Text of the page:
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Br Aristide to Br Louis-Marie, Conception, 1 February 1868



This is the only one of three letters Aristide wrote to St Genis-Laval between February 1867 and February 1868 to have survived. It is presumably the one Louis-Marie mentions in his letter to Poupinel of the following January (L 195). Since, from various reports, the brother was unable to write, it may be assumed the letter was written on his behalf.

From his arrival in New Caledonia in March 1860, Aristide was more or less permanently stationed at La Conception near Port-de-France, where he worked at his tailoring and was in charge of the house. But his health was not good – he suffered badly from rheumatism – and he found the lack of a confrere in community hard to bear. It is probable that Germanique might have joined him had he come back to the mission, but he had gone back to France instead (rf L 166). According to Poupinel, Aristide had been thinking of returning to France himself as early as 1864, but this letter reveals that he was now hoping for a transfer to a community in a more congenial climate, such as the one newly established at the Cape of Good Hope [3].

Apart from his personal trials, Aristide also shared the concerns of the other Marists for their beleaguered mission. In 1864 the administration had charged Forestier with selling weapons to the Christian natives, with Rougeyron and Aristide as accomplices. At the trial in Port-de-France, the charge of possession was dismissed, but they were found guilty of complicity in sales and given a hefty fine. Poupinel advised them to pay, expecting a refund from the government once the facts were known. He dispatched Forestier back to France to put the case for the mission, and the following year Governor Guillain was forced to refund them and return the confiscated weapons (Delbos 51). But he continued to make life very difficult for the Marists and their converts until his return to France in March 1870.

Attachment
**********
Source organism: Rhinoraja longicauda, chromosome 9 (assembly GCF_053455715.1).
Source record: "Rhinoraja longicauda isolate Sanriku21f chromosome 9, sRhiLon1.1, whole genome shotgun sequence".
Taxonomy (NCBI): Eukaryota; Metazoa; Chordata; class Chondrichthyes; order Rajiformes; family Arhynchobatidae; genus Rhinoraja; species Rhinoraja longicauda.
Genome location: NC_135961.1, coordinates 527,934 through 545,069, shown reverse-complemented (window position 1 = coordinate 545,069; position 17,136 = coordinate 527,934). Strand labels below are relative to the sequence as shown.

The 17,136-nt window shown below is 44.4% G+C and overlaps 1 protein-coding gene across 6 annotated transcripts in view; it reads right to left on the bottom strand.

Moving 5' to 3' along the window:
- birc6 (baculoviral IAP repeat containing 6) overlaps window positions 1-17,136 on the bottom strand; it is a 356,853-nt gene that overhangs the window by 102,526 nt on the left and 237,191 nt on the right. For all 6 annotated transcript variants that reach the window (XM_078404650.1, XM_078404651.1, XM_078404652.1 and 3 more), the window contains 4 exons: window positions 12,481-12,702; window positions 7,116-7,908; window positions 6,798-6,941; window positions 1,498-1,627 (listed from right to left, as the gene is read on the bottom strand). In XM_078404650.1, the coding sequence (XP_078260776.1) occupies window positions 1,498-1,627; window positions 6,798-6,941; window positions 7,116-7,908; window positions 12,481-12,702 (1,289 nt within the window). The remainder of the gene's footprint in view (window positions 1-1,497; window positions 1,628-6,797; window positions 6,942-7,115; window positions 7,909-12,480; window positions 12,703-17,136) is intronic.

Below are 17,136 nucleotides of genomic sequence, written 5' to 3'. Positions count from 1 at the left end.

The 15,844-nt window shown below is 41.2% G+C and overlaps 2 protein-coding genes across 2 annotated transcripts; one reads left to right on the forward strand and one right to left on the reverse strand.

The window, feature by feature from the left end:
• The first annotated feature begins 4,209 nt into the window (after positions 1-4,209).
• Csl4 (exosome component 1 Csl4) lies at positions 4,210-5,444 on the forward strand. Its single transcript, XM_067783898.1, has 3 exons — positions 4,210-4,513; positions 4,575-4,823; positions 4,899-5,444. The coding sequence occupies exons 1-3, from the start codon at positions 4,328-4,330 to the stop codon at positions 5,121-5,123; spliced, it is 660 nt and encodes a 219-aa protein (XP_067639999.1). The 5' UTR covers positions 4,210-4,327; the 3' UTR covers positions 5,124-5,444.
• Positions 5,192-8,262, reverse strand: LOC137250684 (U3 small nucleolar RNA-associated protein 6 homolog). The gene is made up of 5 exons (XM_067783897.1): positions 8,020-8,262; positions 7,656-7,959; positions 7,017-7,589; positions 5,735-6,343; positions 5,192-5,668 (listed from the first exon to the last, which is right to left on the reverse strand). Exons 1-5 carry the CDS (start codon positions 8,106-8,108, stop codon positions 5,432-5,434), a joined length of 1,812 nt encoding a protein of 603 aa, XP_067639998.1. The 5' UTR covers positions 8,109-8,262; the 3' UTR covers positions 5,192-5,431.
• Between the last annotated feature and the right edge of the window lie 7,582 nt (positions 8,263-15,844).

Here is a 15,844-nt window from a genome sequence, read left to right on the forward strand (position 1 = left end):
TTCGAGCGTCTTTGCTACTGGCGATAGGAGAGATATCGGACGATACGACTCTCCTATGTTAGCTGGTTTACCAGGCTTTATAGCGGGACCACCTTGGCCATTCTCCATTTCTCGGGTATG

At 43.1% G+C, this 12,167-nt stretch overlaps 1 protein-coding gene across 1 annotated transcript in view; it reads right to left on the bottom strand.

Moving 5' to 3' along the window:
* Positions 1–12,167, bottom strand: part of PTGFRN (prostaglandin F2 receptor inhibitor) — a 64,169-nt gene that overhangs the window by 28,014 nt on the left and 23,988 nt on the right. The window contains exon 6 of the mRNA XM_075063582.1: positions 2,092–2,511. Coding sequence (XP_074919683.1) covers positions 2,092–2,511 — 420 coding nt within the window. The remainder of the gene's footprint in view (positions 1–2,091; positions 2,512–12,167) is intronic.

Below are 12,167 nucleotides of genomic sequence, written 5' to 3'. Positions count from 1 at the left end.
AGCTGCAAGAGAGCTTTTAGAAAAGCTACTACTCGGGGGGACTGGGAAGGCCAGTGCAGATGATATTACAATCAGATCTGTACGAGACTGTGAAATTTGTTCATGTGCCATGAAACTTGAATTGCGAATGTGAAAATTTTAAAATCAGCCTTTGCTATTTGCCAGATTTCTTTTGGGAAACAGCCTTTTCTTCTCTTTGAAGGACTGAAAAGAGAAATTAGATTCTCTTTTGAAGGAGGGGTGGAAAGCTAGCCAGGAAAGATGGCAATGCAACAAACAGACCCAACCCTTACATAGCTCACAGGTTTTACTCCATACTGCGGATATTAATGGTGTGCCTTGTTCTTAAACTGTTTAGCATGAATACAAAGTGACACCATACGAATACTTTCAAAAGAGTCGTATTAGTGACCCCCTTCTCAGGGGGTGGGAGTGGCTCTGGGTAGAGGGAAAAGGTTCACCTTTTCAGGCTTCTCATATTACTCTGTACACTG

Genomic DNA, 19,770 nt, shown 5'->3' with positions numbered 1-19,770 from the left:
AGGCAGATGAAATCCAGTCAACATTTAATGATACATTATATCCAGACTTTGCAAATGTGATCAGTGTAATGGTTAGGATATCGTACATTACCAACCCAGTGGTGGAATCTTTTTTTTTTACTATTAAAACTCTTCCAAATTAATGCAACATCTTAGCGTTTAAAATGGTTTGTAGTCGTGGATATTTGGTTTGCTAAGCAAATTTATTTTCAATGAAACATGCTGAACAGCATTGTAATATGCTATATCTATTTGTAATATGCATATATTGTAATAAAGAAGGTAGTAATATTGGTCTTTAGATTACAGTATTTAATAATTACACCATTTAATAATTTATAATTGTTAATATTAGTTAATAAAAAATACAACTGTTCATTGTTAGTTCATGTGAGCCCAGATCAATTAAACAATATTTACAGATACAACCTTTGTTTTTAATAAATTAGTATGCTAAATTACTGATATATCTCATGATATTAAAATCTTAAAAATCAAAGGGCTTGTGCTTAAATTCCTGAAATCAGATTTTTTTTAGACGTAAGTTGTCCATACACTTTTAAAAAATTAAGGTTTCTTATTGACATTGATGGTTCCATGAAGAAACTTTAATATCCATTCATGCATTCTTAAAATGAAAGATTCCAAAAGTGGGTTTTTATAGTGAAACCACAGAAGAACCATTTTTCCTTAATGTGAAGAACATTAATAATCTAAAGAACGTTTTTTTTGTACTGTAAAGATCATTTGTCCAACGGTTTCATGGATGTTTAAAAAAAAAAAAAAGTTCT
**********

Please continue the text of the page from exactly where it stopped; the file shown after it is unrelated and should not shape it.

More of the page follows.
Aristide must have received a reassuring reply from his superior general since Rougeyron reports the following year that he was more settled. But it was not until 1875 that he was able to transfer to a community of his own brothers at Paita.

This translation was made from the original, or a copy, in the correspondence from the New Caledonia file in the APM. Louis-Marie must have communicated it to Favre or Yardin.

Text of the Letter

Very dear Brother,
It is a year since I wrote to you to let you know all my little problems and place myself at the disposal of our superiors to post me elsewhere if they judged it useful for the salvation of my soul. Whether my letter did not reach you or your occupations prevented you from replying, I have received no news from you since.
I am coming again, therefore, to share with you my inmost thoughts. It is not the little hardships we have here which cause me worry. These hardships are the same everywhere and I would be annoyed to be delivered from something I am reconciled to. I find that one is happy when judged by God worthy of wearing part of his crown of thorns. What depresses me is the almost total lack of any spiritual help. I am, so to speak, reduced to my own resources. My isolation is such that, apart from the Fathers, I have no one to whom I can confide my inmost thoughts. Brothers Bertrand, Therese, and I are so far from one another that we scarcely see one another once every 3 or 4 years. If the spirit of community could be lost, it would infallibly be lost. But if not lost, it becomes weak, and this is my experience. Up until now I had hopes of seeing the other teaching brother of our community come here, but I see I must give up that idea. Things are going very badly and there is such great opposition to the mission that things can only go from bad to worse.
So, my dear Brother, I have recourse to you to ask you to give me a change. All the same, I feel I cannot return to France. I have become used to hot countries and could not live anywhere else. But you can very well send me to the Cape or elsewhere, provided it has a hot climate.
I have spoken of all this to the Provicar. I told him everything I was thinking. He replied that if you were to write giving me a change of posting, whatever it may be, he would go along with it. On the strength of the letter, which should be addressed to me and which I would then communicate to him, he would send me, at the mission’s expense, it is understood, wherever you wish. Thus, my very dear Brother, all depends on you now. The matter is in your hands. I hope that your devotedness to us all will not be lacking in my regard. While waiting, I will certainly pray that God will give you light and me the strength to persevere to the end.
Accept, my dear Brother, my very affectionate respect.
(PS.) Apart from the letter I told you about at the beginning, I have written you one other since. I fear you have not received it.

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